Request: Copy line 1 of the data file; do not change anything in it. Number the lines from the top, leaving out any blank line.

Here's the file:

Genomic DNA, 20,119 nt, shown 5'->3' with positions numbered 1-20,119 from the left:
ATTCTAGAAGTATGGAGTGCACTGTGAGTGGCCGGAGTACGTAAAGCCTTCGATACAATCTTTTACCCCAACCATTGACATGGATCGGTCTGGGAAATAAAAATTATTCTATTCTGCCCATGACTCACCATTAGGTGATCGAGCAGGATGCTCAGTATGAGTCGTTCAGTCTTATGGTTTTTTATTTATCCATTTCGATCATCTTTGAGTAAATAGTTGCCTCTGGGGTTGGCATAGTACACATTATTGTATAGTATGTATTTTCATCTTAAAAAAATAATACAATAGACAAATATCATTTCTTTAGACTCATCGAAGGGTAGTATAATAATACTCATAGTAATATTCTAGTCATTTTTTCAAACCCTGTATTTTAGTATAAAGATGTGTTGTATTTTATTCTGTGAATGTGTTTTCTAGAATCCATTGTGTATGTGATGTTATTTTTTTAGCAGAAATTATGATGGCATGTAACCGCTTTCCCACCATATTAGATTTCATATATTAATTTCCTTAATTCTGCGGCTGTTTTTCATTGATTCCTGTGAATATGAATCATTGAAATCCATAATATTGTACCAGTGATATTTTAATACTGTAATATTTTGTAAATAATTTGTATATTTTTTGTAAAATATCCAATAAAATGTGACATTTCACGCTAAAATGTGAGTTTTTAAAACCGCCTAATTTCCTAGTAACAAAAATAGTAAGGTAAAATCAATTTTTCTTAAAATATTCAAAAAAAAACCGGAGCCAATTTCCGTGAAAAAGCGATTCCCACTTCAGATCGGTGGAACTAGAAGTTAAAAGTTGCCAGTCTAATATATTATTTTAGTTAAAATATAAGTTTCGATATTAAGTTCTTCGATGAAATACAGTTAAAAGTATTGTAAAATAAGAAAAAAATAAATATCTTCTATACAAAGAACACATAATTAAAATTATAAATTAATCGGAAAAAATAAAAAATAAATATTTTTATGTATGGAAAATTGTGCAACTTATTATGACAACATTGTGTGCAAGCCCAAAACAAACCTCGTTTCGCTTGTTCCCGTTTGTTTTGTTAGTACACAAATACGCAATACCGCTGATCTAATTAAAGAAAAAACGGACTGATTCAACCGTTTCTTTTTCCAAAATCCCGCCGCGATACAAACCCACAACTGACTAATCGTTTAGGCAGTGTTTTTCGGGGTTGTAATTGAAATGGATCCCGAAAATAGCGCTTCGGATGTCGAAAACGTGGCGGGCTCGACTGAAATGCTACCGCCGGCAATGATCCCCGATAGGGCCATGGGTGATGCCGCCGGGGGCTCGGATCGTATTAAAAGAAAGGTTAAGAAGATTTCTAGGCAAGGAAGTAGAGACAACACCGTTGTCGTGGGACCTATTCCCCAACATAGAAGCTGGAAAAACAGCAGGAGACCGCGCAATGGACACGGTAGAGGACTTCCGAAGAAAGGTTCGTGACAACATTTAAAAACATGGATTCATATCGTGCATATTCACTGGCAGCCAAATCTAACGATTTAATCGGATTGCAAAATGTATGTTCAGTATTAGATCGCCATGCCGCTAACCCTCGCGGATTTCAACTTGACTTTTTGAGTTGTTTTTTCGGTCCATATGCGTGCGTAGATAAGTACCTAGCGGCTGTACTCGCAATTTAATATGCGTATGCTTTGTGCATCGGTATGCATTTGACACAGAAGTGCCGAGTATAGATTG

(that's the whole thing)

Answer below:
Genomic DNA, 20,119 nt, shown 5'->3' with positions numbered 1-20,119 from the left: